How to make online tuition work for students

(Image credit: Shutterstock / Ruslan Satsuik)

With schools closed for the foreseeable future, teachers have valiantly turned to a variety of video conferencing platforms to deliver ongoing education, but many face technical hurdles using platforms that were never designed with their needs in mind. They continue to do their best and we’re seeing them heroically persevere.

Remote teaching

We’ve all seen the images in the press and on social media of multiple children on a video conferencing call. This is heart-warming and a great way of ensuring communication between isolated students. In these difficult times, schools are utilising the online classroom with students who are at a similar level. However, it’s hard to maintain the attention of 30 children for mixed ability classes.

Other platforms, meanwhile, combat varying abilities by hugely reducing the teacher-student ratio, varying learning times and conducting thorough initial attainment assessments.

By establishing a benchmark for every student, you ensure you don’t lose them by moving too quickly or neglecting to focus on areas in which they’re not proficient. This is more important than ever now as children will be all over the place in terms of attainment with some parents home-schooling and others doing relatively little (through no fault of their own).

The scheduling factor is also important. We’ve found some of the alternative provision students we work with learn better outside of the standard school timetable, and this is reflected in the current Covid reality. With parents desperately scrabbling to work for home while looking after their children, flexibility in terms of when learning happens is key to delivering a decent level of education. Interestingly, giving excluded pupils more flexibility regarding the times they study, has increased attainment and attendance rates (from three percent to 55 percent in some instances). 

But not all tutoring platforms are created equal. Some use university students to deliver lessons, and while they may be well-intentioned, these students are not teachers. Teachers spend years training to teach and are not easily substituted, a fact which I’m sure is quickly dawning on the UK public.

Capable substitute

Online tuition is often considered inferior to its face-to-face equivalent. However, in some instances it’s better suited and we may find that the current reality permanently changes the poor perceptions of this form of education. Online tuition is commonly used for students who have been excluded from school, and it has proven a uniquely effective way of keeping students on task while they’re outside of the classroom.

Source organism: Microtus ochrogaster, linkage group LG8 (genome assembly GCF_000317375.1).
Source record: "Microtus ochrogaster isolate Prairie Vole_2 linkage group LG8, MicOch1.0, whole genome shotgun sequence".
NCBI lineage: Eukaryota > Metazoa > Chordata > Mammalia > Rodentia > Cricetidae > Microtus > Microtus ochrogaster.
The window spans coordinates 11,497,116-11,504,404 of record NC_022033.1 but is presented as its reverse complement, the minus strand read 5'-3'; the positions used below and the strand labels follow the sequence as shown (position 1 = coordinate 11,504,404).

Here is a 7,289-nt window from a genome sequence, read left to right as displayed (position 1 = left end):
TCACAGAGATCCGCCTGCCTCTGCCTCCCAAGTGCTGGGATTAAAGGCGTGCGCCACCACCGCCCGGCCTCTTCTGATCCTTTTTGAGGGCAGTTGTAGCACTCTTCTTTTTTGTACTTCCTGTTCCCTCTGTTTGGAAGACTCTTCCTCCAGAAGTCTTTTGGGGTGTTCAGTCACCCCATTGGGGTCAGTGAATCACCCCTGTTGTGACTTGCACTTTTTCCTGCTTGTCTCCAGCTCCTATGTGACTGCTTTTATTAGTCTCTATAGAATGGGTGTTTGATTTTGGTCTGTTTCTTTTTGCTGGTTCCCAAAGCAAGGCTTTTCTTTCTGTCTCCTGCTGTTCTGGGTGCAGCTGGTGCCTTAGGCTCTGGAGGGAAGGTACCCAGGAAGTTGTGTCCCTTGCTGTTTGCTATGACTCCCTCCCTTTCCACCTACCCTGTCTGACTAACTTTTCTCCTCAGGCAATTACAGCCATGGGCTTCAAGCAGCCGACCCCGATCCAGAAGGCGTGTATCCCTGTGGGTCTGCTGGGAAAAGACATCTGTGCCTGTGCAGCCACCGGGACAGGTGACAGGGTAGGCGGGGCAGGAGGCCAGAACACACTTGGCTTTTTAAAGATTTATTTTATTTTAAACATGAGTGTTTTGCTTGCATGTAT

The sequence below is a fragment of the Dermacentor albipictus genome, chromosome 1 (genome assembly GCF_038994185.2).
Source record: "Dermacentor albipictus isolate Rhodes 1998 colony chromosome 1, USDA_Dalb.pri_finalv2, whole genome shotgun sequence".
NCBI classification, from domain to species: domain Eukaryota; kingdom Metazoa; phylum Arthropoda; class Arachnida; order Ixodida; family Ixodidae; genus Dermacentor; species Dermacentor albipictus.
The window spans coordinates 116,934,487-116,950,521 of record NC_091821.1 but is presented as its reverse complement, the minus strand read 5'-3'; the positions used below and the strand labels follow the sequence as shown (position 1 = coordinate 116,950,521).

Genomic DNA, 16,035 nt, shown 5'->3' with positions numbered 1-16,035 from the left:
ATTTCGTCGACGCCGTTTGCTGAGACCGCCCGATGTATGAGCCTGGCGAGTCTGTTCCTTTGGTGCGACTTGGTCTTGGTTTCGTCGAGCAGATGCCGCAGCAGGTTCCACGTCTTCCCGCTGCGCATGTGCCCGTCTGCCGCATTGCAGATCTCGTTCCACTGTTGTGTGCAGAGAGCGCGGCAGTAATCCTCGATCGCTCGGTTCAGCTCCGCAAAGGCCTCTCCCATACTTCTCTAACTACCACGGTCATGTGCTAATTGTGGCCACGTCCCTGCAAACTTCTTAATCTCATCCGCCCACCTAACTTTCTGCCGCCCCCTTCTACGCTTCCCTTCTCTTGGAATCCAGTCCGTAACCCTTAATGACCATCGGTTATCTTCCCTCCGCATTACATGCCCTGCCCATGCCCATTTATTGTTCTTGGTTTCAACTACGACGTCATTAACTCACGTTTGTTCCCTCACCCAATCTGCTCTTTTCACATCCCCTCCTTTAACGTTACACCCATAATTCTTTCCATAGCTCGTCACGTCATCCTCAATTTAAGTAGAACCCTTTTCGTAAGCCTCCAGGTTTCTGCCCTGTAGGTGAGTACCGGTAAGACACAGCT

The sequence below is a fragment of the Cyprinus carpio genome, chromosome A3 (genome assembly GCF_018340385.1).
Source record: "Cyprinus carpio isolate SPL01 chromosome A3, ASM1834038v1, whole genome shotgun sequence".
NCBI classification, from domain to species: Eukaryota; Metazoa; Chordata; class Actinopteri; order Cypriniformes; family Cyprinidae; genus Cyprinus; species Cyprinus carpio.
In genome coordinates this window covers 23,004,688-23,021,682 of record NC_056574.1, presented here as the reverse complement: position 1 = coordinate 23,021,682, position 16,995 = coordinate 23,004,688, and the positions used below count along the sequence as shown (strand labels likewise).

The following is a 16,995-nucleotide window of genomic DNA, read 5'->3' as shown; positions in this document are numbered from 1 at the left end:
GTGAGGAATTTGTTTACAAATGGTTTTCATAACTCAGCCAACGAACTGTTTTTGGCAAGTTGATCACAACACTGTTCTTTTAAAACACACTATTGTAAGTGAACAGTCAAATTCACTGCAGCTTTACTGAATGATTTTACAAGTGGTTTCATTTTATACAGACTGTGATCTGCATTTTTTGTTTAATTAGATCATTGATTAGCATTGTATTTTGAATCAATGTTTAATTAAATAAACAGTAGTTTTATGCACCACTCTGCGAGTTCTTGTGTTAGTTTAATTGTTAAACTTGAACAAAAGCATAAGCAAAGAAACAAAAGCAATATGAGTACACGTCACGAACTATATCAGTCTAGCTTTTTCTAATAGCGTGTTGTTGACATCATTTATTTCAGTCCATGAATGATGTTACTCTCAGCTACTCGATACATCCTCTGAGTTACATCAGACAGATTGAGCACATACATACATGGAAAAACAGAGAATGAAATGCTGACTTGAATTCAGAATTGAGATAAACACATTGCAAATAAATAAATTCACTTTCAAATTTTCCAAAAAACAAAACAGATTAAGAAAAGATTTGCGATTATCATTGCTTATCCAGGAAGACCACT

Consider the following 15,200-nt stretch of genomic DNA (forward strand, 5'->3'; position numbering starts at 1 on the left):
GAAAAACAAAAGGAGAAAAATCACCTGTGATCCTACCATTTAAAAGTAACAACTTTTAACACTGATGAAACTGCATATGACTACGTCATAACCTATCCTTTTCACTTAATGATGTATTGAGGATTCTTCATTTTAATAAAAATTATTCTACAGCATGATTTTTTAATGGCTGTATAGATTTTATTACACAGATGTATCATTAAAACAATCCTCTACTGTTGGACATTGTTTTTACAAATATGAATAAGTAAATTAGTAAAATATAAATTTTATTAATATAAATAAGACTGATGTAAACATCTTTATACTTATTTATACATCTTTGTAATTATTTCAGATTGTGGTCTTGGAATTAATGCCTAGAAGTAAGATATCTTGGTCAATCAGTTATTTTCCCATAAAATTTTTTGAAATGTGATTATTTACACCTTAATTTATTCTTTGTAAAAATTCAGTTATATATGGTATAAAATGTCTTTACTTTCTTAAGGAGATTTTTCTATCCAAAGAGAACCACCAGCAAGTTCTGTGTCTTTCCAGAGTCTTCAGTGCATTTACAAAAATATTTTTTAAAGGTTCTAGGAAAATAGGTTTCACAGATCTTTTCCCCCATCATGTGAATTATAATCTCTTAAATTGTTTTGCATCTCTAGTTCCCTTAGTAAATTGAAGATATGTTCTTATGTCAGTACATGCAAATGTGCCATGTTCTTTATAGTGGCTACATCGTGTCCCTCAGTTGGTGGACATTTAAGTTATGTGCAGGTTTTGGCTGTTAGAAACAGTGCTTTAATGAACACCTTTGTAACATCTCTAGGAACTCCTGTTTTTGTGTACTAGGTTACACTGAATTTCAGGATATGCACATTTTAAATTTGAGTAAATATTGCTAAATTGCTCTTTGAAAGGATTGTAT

Of the 123,100 fixed period exclusions across the UK in 2017-18, the most common cause was persistent disruptive behaviour – accounting for 30 percent of fixed period exclusions. A significant cause of disruptive behaviour in class is anxiety surrounding education. However, remove the student from the environment, provide them with dedicated support and you can give them a chance to get back on track. You can also pair them with the most appropriate teacher – one teacher on our books lives on an Hebridean island and works fantastically well with some of our most challenging students.

Online teaching means that the teacher is not encroaching on the student’s space and there is no peer pressure or classmates to disrupt. This makes many children feel more comfortable and focused, subsequently increasing attainment. Many students, including those with special educational needs, also find it easier to communicate online than in person, and are more prone to ask questions than if they had to raise their hand in class.

Lesson learned

The Education Endowment Foundation’s (EEF) 2018 trial showed that low-cost, personalised tutoring, can boost struggling pupils’ maths results by three months. We’ve certainly experienced this with some students making as much as four weeks progress in as little as  one hour.

Advantages inherent in online tutoring have set us up well to respond to the global coronavirus pandemic and we’ve been rushing to recruit more teachers – both ones usually involved in face to face tuition as well as supply teachers who no longer have physical lessons to cover.

A focus on current ability and teaching schedule flexibility are important to ensuring online platforms can pick up wherever schools were forced to leave off. Ultimately, we hope that this experience will allow us to prove to the world that online tutoring isn’t just a poor substitute for ‘real’ teaching, but a valuable service which caters to every child as an individual learner.

Simon Barnes is Founder and CEO of TLC Live

Simon Barnes

Simon Barnes is Founder and CEO of TLC Live. He trained as a teacher at Exeter University and, after graduating, worked in the TEFL industry. He became Director of Studies at EF Cambridge before moving to Oxford to take over the running of a school; he also set up and had responsibility for schools in central London and Dublin. Simon then ran several education projects in the UAE, Italy and the US.

In 2001 Simon was asked to set up tutoring centres in the UK by Sylvan Leaning, a multinational education company. In 2004 he left to start up his own tutoring company, The Learning Centres, which in July 2010 became TLC Education Group and now has partnerships with five schools in East Anglia and a growing online business.